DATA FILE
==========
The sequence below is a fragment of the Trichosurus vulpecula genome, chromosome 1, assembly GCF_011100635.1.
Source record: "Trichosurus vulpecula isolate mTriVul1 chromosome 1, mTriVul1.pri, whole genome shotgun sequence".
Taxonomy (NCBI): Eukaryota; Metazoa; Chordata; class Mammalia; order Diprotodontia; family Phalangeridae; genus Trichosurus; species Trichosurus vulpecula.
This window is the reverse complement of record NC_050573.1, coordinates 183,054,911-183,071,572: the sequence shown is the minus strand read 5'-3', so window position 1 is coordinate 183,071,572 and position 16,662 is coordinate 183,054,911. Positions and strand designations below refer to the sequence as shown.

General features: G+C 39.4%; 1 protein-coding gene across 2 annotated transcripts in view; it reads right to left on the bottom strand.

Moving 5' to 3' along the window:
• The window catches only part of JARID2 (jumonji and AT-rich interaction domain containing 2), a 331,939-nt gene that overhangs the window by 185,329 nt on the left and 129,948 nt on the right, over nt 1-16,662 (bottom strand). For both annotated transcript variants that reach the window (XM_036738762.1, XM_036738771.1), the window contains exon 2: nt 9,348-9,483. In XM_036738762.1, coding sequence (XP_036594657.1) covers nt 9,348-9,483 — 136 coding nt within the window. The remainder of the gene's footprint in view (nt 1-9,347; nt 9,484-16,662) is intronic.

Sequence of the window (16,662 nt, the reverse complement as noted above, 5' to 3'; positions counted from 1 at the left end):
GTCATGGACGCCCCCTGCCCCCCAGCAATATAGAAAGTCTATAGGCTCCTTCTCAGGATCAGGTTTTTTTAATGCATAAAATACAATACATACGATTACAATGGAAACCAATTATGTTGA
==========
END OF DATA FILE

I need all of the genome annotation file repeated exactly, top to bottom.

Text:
The sequence below is a fragment of the Trichosurus vulpecula genome, chromosome 1, assembly GCF_011100635.1.
Source record: "Trichosurus vulpecula isolate mTriVul1 chromosome 1, mTriVul1.pri, whole genome shotgun sequence".
Taxonomy (NCBI): Eukaryota; Metazoa; Chordata; class Mammalia; order Diprotodontia; family Phalangeridae; genus Trichosurus; species Trichosurus vulpecula.
This window is the reverse complement of record NC_050573.1, coordinates 183,054,911-183,071,572: the sequence shown is the minus strand read 5'-3', so window position 1 is coordinate 183,071,572 and position 16,662 is coordinate 183,054,911. Positions and strand designations below refer to the sequence as shown.

General features: G+C 39.4%; 1 protein-coding gene across 2 annotated transcripts in view; it reads right to left on the bottom strand.

Moving 5' to 3' along the window:
• The window catches only part of JARID2 (jumonji and AT-rich interaction domain containing 2), a 331,939-nt gene that overhangs the window by 185,329 nt on the left and 129,948 nt on the right, over nt 1-16,662 (bottom strand). For both annotated transcript variants that reach the window (XM_036738762.1, XM_036738771.1), the window contains exon 2: nt 9,348-9,483. In XM_036738762.1, coding sequence (XP_036594657.1) covers nt 9,348-9,483 — 136 coding nt within the window. The remainder of the gene's footprint in view (nt 1-9,347; nt 9,484-16,662) is intronic.

Sequence of the window (16,662 nt, the reverse complement as noted above, 5' to 3'; positions counted from 1 at the left end):
GTCATGGACGCCCCCTGCCCCCCAGCAATATAGAAAGTCTATAGGCTCCTTCTCAGGATCAGGTTTTTTTAATGCATAAAATACAATACATACGATTACAATGGAAACCAATTATGTTGA